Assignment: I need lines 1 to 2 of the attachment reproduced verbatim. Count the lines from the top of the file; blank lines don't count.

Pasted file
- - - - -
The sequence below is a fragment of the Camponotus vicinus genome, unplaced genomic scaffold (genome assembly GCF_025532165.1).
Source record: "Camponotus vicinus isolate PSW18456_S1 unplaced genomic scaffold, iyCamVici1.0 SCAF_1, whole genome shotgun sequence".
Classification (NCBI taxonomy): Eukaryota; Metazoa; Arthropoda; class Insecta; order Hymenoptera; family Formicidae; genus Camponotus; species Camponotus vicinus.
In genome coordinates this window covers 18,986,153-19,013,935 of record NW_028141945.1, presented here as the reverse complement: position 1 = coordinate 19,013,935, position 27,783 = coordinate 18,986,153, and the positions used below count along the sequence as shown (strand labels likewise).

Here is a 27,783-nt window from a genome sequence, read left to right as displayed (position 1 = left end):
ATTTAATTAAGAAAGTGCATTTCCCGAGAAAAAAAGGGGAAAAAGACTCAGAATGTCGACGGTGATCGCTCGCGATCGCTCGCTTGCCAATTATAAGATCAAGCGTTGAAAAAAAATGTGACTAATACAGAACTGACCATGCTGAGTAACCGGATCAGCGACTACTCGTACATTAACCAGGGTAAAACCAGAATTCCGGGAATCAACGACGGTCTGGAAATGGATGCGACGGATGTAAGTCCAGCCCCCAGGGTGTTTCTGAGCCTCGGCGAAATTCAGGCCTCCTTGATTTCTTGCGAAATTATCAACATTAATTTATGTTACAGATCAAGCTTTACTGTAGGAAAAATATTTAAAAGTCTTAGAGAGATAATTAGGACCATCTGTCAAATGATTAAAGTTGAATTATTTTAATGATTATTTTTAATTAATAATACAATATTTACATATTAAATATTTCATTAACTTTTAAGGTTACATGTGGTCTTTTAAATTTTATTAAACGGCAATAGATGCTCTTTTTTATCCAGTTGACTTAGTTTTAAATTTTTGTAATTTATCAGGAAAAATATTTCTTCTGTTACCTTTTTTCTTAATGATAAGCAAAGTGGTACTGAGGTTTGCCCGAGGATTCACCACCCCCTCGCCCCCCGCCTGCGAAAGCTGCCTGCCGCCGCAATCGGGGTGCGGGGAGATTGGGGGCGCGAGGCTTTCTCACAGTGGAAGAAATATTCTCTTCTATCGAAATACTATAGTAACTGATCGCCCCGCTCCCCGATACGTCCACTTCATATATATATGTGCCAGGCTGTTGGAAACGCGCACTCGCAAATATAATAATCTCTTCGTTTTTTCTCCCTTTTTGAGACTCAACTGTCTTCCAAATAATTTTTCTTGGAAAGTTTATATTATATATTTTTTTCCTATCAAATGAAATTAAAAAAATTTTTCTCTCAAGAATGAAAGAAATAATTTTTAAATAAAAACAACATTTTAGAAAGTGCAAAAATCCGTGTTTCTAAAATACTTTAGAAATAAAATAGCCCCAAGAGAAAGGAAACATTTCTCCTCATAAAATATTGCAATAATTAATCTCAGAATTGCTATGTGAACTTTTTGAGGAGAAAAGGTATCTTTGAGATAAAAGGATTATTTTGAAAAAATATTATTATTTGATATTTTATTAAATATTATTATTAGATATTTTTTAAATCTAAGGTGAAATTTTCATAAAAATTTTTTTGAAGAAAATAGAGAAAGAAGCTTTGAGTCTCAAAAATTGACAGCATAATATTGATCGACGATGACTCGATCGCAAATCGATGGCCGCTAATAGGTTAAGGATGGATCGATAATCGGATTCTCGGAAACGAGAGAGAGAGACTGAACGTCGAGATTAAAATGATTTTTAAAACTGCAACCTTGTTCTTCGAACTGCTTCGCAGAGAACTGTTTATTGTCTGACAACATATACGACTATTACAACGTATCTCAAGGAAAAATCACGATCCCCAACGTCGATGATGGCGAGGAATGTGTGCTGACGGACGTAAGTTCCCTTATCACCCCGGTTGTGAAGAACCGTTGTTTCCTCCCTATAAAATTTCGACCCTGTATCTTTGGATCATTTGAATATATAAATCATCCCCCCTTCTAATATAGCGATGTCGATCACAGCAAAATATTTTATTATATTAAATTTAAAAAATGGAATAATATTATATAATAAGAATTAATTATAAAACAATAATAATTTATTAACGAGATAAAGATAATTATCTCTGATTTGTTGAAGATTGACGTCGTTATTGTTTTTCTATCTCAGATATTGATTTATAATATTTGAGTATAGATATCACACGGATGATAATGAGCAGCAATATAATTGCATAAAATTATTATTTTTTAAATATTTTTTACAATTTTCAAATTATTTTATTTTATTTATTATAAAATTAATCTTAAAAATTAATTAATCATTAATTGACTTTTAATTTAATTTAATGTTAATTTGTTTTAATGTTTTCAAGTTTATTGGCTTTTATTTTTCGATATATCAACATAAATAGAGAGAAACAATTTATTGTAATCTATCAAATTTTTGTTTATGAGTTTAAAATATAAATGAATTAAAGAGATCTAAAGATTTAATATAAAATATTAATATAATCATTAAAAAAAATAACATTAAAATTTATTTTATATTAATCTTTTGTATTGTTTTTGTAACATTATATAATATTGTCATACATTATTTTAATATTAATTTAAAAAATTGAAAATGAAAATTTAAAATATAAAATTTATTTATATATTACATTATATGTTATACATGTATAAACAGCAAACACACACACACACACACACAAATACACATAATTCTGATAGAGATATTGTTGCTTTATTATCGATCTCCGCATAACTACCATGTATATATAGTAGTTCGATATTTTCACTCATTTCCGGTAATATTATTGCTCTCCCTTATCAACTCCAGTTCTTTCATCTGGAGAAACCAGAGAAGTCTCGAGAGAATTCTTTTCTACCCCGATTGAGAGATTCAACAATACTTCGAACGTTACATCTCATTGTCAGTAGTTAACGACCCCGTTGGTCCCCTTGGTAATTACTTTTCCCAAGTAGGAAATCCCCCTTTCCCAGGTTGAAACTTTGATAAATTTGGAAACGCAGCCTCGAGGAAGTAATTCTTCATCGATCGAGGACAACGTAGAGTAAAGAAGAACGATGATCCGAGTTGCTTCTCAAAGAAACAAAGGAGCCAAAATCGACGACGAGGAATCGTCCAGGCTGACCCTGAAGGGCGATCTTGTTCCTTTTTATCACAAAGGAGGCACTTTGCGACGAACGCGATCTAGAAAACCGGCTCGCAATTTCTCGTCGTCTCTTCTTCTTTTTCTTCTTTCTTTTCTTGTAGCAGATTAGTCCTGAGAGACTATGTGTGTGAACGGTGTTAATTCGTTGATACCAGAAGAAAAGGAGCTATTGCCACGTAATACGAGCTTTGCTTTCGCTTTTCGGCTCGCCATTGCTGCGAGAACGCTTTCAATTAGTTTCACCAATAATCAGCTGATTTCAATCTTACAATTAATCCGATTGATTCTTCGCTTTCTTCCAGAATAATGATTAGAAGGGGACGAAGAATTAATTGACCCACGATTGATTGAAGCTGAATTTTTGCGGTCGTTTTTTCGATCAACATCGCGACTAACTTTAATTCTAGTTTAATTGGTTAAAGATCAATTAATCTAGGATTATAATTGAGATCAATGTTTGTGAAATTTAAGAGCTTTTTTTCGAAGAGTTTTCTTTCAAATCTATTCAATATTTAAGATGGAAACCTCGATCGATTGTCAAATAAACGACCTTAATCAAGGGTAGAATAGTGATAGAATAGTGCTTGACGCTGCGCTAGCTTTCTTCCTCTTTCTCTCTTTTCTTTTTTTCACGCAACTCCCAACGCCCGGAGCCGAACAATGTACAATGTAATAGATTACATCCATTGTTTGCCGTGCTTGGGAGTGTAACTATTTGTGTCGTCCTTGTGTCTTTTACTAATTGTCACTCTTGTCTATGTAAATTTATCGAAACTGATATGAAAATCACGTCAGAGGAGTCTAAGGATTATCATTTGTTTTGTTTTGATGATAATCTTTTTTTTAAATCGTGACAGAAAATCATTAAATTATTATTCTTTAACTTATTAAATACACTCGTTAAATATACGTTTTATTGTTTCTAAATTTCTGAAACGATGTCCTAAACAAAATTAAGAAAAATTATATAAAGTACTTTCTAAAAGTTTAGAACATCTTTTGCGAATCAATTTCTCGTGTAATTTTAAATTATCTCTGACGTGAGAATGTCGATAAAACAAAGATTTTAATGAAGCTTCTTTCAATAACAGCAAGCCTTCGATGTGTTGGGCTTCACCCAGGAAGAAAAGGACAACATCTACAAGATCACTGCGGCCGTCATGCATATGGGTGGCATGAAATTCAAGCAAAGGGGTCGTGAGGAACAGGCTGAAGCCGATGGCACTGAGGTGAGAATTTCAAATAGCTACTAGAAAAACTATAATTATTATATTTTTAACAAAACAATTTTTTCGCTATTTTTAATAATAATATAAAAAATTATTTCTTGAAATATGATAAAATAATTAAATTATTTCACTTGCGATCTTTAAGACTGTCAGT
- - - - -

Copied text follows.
The sequence below is a fragment of the Camponotus vicinus genome, unplaced genomic scaffold (genome assembly GCF_025532165.1).
Source record: "Camponotus vicinus isolate PSW18456_S1 unplaced genomic scaffold, iyCamVici1.0 SCAF_1, whole genome shotgun sequence".